A Woman in Arabia

“I summoned my sheiks,” Sheikh Fahd Beg ibn Hadhdhal told Gertrude Bell upon reading one of her letters, “I read them your letter and I said to them, Oh Sheikhs…This is a woman—what must the men be like!” A similar sense of awe at Bell’s sheer bravado, intelligence and wide-ranging accomplishments grip the reader of her letters, journals, military dispatches and travel writing newly collected in the Penguin edition of A Woman in Arabia: The Writings of the Queen of the Desert.

The anthology, edited by Georgina Howell, author of Gertrude Bell: Queen of the Desert, Shaper of Nations, is divided into thematic sections that convey the multi-faceted personality of the intrepid explorer. Sections like The Linguist and The Poet give a sense of Bell’s poetic voice and literary style. The travel writing contained in The Mountaineer, The Archaeologist and The Desert Traveler disclose her insatiable thirst for exploration. The Person and The Lover (at age 38 Bell finally met the love of her life, Dick Doughty-Wylie who was, inconveniently, married) contain more intimate revelations about Bell’s personal ambitions and desires. The War Worker, The Prisoner (Bell was detained on an ambitious journey through one of the most dangerous parts of the desert by Turkish troops asking for permits she did not have), The Nation Builder, The Kingmaker and The Courtier all display Bell as an essential political player, savvy diplomat and architect of British policy in Arabia after World War I, when she helped draw the borders that shaped the Middle East.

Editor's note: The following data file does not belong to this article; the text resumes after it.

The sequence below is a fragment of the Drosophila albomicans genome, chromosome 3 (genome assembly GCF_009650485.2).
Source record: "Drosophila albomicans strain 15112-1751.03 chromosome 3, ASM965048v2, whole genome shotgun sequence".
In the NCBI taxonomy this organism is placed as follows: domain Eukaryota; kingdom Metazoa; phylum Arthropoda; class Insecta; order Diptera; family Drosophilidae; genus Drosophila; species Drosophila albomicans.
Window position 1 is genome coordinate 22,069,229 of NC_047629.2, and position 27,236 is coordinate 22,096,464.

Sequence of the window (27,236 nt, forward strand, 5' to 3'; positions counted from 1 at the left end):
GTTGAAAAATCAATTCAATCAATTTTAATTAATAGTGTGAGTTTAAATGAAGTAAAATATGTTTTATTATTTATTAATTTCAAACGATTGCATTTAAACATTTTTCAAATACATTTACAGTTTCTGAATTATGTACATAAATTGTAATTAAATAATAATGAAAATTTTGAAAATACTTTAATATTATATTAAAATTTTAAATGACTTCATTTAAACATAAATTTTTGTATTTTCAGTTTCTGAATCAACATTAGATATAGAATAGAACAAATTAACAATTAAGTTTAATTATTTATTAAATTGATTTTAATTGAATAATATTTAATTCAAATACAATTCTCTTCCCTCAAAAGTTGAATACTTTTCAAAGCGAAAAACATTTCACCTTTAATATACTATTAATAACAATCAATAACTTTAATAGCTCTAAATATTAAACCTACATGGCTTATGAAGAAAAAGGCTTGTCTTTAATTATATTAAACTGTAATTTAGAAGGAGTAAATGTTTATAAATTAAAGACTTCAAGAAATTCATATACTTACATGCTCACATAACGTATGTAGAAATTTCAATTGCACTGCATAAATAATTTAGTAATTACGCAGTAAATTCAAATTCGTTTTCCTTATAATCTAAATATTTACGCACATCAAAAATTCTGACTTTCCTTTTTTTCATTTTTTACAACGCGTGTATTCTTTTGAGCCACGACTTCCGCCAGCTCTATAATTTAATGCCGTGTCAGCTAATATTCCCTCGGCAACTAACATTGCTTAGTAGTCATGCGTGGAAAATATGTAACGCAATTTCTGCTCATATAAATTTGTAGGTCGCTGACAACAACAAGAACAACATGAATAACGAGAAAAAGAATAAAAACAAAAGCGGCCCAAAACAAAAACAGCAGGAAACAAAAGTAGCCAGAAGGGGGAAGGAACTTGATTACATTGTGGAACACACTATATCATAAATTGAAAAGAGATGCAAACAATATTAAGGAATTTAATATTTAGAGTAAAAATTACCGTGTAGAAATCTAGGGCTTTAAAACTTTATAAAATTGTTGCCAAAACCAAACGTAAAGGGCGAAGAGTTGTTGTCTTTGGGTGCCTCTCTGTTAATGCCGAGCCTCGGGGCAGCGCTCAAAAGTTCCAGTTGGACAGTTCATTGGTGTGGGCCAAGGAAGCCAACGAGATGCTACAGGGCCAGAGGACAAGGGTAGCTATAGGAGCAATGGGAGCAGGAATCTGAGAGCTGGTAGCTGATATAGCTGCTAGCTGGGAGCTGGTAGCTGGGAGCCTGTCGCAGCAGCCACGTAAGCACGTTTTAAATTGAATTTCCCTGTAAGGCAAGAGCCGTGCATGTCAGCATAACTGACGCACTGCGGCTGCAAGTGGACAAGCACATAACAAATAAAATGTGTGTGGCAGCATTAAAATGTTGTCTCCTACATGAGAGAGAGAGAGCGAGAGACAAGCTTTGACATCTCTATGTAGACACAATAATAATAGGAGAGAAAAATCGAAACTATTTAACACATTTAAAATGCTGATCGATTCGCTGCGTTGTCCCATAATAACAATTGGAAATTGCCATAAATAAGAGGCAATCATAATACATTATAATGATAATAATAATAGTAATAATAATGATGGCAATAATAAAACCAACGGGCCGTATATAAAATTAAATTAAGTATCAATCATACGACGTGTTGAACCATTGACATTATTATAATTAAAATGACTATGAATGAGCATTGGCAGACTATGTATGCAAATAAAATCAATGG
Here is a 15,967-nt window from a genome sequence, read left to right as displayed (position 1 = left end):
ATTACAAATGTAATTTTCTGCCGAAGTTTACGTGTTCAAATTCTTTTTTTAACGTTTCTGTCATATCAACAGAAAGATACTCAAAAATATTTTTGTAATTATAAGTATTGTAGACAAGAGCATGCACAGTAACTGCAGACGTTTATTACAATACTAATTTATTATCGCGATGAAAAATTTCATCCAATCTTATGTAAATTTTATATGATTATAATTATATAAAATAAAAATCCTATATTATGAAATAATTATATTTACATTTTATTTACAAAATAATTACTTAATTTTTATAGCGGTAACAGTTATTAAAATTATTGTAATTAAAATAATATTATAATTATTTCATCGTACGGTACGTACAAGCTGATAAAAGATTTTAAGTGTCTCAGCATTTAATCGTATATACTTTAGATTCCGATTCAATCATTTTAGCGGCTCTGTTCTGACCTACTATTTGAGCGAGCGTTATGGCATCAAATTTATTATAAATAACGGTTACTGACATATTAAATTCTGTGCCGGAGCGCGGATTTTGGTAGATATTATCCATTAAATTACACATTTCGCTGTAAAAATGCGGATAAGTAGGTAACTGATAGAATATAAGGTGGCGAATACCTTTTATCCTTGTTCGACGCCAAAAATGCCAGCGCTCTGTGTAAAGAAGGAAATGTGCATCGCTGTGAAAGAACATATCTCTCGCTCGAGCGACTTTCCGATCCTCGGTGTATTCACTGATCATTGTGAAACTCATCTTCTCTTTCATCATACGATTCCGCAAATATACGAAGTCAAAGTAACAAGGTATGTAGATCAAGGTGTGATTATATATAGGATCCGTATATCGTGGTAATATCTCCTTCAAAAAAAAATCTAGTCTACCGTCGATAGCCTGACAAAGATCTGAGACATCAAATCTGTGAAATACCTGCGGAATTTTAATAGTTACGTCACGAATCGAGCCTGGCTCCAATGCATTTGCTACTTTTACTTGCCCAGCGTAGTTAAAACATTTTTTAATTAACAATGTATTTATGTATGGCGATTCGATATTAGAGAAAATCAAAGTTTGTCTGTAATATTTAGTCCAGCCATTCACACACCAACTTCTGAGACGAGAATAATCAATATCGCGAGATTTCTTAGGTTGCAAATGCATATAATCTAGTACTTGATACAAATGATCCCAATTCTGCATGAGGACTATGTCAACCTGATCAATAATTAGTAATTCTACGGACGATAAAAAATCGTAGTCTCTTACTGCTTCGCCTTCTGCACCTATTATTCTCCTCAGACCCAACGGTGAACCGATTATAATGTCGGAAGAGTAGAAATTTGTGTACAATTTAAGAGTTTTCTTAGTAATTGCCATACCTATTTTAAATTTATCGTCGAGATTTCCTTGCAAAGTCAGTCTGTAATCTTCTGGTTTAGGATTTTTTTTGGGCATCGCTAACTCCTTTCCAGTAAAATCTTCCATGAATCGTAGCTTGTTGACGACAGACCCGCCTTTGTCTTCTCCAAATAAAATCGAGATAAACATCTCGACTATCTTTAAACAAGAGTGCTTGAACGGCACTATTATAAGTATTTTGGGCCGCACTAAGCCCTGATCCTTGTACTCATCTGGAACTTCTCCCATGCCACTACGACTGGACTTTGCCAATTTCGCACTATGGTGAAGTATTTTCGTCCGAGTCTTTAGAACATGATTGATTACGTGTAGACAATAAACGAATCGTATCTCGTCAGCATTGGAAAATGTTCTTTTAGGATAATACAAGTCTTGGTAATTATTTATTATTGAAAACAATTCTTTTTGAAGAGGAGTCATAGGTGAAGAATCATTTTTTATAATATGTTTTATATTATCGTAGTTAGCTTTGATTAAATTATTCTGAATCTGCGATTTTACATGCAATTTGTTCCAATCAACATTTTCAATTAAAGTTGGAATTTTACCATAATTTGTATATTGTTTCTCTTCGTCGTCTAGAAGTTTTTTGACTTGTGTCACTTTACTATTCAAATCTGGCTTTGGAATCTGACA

Together these various outlets present a vivid picture of Bell and establish her profound legacy, but—as the Sheikh noted—it is perhaps her letters that lend the most insight into the depth of her emotional intelligence and empathy. As her contemporary T.E. Lawrence and fellow champion of the Arab cause put it, “Her letters are exactly herself—eager, interested, almost excited. She kept an everlasting freshness.”